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José Biller and Julien Bogousslavsky, Eds.
Jos Biller and Julien Bogousslavsky, Eds. (Blue Books of Practical Neurology, volume 25, Butterworth and Heinemann, Boston, 2001), 341 pages, ISBN 07-5067-1408, $95.
The stated aim of this collection of essays is to enhance evidence-based medicine decision algorithms for physicians who grapple with neurological disorders. In 15 chapters, an all-star group of authors review current clinical trial practices in neurology and the status of clinical trial evidence for each of the neurological disorders. The presentations are all clearly written, thorough, well-organized, and informative, and the book is well-indexed for retrieval of information on specific topics.
Despite these strengths, the book has weaknesses as a resource to the practitioner. Although the book was published in 2001, the latest dates for references I found were to articles published in 1999. Consequently, new treatments, such as the availability of galanthamine for Alzheimers disease, go unmentioned. Chapters usually do not provide useful information on drugs under development at the time of writing. Facing the intimidating task of managing information, todays practitioner cannot afford to use delayed publications. I found myself looking for other ways that the book could enhance decision algorithms.
In this volume, some authors present succinct summaries of the state of clinical trial evidence in the disease conditions they address because there are few or no trials to reference. Other authors cover many different therapies, each with many different trials, summaries of multiple trials, meta-analyses, and guidelines to consider. Generally the authors offer no systematic critical assessments of the clinical trial sources, no summary recommendations, and no critical reviews of the guidelines produced by expert panels.
The book is a valuable resource for its wealth of information and background offered in many chaptersbut for whom, and for what purpose? Medical students would be better sent to learn how to conduct literature searches to develop the skills they will need to keep up-to-date. House staff should be more current than a book delayed by publication can be. Practitioners can benefit but probably would be specialists in neurology who are managing patients at the depth of the essays. For the practitioner who might want to refer patients selectively to neurological specialists, the lack of practical guidelines and time lapse since the articles were written means the book probably would not provide the support it should. Both nonspecialists and specialists may find this a resource to refresh and order historical memory, but they will want information more up-to-date than the book can offer.
As do most volumes of its type, the book suffers from uneven editing. The problems are minor and not overly distracting. For example, only one topic, myasthenia gravis, is treated in detail in two separate chapters. Authors organized their chapters differently, so there is unnecessary repeated consideration of the same issues of clinical trial design without any systematic attention to how clinical trials might be improved, or how evidence should be evaluated before conclusions are applied to patient care. The editors said they did not intend to be encyclopedic, but the volume is more an aggregation of detailed facts than a dynamic synthesis into an evidence base or a systematic development of algorithms for reaching evidence-based decisions.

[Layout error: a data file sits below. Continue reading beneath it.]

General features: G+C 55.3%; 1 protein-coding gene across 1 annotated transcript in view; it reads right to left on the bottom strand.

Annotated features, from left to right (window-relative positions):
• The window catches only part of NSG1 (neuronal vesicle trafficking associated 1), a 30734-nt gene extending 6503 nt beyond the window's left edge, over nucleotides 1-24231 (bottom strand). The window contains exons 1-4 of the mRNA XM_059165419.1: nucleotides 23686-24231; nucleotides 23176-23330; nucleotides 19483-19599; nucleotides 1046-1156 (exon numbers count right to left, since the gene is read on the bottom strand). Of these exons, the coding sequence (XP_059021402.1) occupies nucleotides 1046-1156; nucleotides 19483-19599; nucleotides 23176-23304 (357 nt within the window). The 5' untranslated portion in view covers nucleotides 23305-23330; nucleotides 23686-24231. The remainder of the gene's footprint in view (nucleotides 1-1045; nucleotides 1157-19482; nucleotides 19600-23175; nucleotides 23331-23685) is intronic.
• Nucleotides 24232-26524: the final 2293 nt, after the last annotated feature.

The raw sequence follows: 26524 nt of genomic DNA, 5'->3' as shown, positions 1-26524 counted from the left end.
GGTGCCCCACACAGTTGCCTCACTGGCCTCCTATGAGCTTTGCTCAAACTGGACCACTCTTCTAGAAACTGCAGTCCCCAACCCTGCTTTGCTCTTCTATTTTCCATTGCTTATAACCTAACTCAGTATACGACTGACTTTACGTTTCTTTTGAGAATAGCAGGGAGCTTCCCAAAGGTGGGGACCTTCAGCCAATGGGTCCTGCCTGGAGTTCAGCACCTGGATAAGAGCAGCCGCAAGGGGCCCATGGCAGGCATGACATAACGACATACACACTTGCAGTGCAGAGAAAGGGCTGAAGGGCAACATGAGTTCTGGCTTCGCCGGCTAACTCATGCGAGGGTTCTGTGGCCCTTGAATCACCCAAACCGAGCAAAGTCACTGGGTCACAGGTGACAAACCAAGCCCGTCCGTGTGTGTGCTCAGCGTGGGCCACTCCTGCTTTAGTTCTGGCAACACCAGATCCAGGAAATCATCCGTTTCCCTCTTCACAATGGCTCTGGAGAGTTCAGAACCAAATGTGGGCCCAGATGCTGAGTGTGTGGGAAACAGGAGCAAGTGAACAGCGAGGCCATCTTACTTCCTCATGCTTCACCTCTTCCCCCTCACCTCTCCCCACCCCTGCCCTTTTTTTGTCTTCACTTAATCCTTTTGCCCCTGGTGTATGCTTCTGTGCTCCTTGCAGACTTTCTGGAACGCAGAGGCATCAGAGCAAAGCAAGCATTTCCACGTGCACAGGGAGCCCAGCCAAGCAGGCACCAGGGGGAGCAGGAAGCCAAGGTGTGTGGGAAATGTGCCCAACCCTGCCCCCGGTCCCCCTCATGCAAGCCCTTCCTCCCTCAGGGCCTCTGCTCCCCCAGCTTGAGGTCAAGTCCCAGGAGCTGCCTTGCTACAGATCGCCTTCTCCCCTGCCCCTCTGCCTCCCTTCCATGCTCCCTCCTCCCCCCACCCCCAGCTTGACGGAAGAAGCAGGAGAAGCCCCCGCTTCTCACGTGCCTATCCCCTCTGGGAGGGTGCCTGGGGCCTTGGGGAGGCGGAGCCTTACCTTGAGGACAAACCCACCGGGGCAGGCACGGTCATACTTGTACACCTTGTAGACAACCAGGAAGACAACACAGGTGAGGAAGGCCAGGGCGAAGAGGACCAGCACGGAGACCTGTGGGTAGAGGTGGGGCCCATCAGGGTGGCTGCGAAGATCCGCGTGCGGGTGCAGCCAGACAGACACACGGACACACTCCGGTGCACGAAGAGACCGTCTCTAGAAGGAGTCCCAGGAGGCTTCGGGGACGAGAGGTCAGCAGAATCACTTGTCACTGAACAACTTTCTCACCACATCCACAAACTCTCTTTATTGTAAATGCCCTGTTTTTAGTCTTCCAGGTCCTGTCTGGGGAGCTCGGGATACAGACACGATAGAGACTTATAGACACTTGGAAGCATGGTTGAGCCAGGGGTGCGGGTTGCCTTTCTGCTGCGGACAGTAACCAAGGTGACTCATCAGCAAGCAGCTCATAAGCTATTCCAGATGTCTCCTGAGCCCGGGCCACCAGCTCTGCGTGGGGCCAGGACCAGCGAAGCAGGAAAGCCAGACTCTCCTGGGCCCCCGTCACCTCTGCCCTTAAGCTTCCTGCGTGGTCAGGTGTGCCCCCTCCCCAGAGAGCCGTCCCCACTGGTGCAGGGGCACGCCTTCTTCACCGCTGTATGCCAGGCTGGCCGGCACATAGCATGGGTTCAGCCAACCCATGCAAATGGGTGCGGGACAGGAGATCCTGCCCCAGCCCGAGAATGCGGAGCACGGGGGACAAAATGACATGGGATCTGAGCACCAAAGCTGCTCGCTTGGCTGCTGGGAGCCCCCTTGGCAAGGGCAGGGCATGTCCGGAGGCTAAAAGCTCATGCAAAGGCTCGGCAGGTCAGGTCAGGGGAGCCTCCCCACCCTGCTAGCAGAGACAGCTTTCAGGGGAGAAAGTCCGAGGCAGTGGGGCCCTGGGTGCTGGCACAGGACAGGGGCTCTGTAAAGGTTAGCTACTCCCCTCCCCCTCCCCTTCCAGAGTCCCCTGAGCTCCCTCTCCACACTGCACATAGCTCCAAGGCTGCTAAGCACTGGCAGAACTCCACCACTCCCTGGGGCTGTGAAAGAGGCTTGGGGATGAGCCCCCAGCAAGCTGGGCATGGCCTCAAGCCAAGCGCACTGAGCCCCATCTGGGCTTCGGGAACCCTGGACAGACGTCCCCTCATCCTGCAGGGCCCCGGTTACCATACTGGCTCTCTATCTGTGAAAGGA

Linda Williams opens the volume with a very readable and authoritative review of clinical trial methods useful to both practitioner and researcher. Unfortunately, problems in designing and carrying out neurological clinical trials raised by other authors (Marler, Schluep, and Bogousslavsky, for example) do not receive systematic or unified consideration, and the volume will not methodologically prepare the clinical trials novice beyond the fundamentals of design. On the other hand, many chapters contain a wealth of specifics about problems of treatment and investigation in the different neurological disorders. This would be helpful background to investigators planning a clinical trial. If you are planning an investigation, this book can provide a quick route to a thorough past literature review in many cases and a good beginning in others. If you treat neurological cases, this book will bring you up-to-date as of 1999; the hazard is the temptation to look no further. If you have a specific interest in a rating scale, drug, disease, or the status of research in a particular area, this volume may contain the answer. But because there is no uniform format for all the essays, the depth of treatment of issues varies. Because only some authors report their literature search strategy, it is not always clear whether the content of a chapter reflects the state of knowledge.
I expect that most of us who have attempted to edit a volume or write a chapter have fallen into each of these difficulties; I know I have, and so I congratulate the editors and authors on the quality of their work. How can a volume like this one on widely ranging topics be edited for more uniform and systematic presentation without becoming even more out-of-date by the time it is published? A different approach is needed. At least authors could insist on more rapid publication.
Nevertheless, I can recommend this volume to those who need the type of information presented in it and can understand its limitations. I enjoyed reading almost all the chapters and came away knowing where I can quickly find specific answers and an authoritative background review.
Robert E. Becker, MD, is a consultant developing clinical trial designs.
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